What a joy and compliment it was to me that Niki made us tutorial partners the following year. I cannot tell you what it meant to me, and still does, that we worked together so harmoniously and productively. I cherish the special, indelible bonds we created in those hours with our teachers – Teddy Burns, Jonathan Glover and Niki. The times with Niki are in some ways merged with all the ways that she guided and inspired us through our second and third years – and ever since. Gosh how lucky we are in having her as our tutor and mentor.

I do not know if you know that you were critical to me getting through the first year. I somewhat lost the plot in the first term, overwhelmed by being at Oxford and doing too little work. Anne Smart luckily took the time to tell me I was coming unstuck and I worked my head off from Christmas until Mods. Do you remember how you bolstered my confidence in the run up and took me to my desk in the Examination Halls? You wanted to make sure that I was there and settled, and only went to find your place when you were satisfied that I was sorted. That is a treasured act of kindness, as it is that you were so thrilled that I did alright in the end.

I have thought of other things, like what you used to wear in those days. Do you remember a pale yellow scarf? I cannot imagine you would go for it now. But there is no doubt you had a whole aesthetic going on.

Toasted cheese sandwiches also loom large in my memories of the early days in the New Buildings (is that what they are called?) You had a lovely friend with some interesting views, called Clare I think? (I mean no judgment; we undoubtedly had some challenging beliefs of our own, of which more later.) What I particularly remember is that you and she owned a cunning toasted sandwich maker. I spent most of the first years of my life in the UK hungry, as I could not get the hang of school or college food. I am slightly surprised not to have had my entire worldview altered by the rapturousness of those toasties.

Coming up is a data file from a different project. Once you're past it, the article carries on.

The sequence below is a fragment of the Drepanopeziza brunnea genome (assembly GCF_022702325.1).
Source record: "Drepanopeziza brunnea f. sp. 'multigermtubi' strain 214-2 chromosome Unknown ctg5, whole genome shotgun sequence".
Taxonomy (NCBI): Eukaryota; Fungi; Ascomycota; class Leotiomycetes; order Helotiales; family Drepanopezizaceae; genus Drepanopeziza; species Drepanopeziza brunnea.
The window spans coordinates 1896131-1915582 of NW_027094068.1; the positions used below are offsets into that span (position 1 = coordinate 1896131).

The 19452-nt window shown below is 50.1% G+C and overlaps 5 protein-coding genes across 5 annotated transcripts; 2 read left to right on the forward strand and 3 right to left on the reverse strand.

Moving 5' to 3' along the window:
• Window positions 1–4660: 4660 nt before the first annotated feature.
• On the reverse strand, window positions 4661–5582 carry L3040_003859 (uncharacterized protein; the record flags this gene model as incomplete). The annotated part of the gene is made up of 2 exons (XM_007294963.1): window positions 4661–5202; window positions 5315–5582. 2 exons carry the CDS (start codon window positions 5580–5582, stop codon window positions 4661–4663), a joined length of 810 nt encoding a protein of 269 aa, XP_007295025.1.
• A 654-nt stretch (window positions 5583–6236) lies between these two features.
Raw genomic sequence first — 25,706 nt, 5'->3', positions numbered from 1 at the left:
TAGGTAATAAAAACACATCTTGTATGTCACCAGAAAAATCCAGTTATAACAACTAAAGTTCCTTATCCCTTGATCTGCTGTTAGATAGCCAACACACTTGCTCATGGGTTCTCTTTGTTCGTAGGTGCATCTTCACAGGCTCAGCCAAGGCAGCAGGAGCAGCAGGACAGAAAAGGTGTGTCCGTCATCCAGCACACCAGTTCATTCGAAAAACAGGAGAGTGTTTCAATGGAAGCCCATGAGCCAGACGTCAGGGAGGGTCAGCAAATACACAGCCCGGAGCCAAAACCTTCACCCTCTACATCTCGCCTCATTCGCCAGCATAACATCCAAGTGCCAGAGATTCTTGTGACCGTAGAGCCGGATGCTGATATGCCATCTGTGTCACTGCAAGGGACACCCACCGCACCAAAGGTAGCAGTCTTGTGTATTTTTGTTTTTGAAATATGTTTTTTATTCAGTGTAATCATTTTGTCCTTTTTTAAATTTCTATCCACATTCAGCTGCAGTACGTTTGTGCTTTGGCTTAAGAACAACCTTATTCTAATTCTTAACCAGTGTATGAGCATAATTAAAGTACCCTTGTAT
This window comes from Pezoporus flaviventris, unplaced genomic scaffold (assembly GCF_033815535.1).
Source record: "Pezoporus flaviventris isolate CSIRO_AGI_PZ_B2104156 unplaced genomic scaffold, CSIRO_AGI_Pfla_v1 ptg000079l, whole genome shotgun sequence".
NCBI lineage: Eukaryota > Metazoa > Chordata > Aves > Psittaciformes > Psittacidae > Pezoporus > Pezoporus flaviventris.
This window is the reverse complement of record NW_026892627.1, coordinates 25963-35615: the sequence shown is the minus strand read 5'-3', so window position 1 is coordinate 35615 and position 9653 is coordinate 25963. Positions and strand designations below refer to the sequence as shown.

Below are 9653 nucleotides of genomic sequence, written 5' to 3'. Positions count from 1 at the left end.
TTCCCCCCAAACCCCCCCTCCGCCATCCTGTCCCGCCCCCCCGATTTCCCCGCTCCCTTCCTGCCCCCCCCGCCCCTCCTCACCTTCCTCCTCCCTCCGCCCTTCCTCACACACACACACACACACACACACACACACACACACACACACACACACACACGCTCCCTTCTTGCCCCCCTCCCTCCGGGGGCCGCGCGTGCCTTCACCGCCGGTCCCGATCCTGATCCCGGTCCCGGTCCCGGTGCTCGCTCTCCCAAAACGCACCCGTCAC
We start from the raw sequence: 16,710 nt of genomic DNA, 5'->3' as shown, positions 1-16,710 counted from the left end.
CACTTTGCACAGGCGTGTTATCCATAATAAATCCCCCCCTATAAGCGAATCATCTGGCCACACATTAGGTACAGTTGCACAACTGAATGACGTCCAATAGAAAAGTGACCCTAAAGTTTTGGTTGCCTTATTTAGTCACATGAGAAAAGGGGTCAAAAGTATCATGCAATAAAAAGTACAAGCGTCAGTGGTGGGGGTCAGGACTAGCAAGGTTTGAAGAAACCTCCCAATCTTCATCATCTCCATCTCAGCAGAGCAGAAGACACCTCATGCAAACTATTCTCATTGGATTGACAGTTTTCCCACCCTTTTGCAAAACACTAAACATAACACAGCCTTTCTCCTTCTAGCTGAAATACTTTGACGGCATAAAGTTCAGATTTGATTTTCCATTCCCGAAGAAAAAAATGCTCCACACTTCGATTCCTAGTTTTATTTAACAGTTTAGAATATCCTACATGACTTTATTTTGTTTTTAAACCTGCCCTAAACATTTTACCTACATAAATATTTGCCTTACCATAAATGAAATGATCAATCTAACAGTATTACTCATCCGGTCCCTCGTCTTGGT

That is not the only time you rescued me. I recollect a tutorial in either land or trusts with Teddy Burns in his beautiful house in North Oxford. For some reason he could not come to college. I have a feeling that maybe his wife was ill and cannot bear the echoes of what you and Jenny are going through…

It was perhaps nearing the end of term and I was overtired, probably having burned the candle at both ends. In my recollection we were in a huge, light filled, pale yellow room (maybe your scarf influencing me there?), with an incredibly efficient fire and squashy armchairs. It was your week to read your essay and I could rely on having little to do. Somehow you navigated me going quietly (I assume) off to sleep in my snuggly chair. I now find it quite relaxing when my students have a snooze, but it was maybe not that easy for you to keep our tutorial show on the road that day?

The cosy atmosphere in Jonathan Glover’s room in Longwall is another strong recollection. I have talked to you about this a few times and will always wonder if our conversations are the source of my preoccupation with the relationship between empiricism and theory. We had a long running debate about altruism and the human condition that used the question of how we should react if we walked by someone drowning in a manhole (why?) You were vociferous that there was no duty to intervene, which you backed up with assertions that you would not intervene and would feel entirely righteous in refusing help. Yet I KNEW (see the above and my last note) that you would be at the head of the queue of rescuers and that knowledge seemed to me to cast doubt on your normative reasoning. I still worry away (somewhat fruitlessly) at whether that kind of ‘is’ has any purchase on normative argumentation of that kind.

Dearest John. I am nearing Cambridge and want to get this to you. I will carry on another time. There is lots more to say.

You and Jenny, and the family, are constantly in my thoughts.


8 June 2019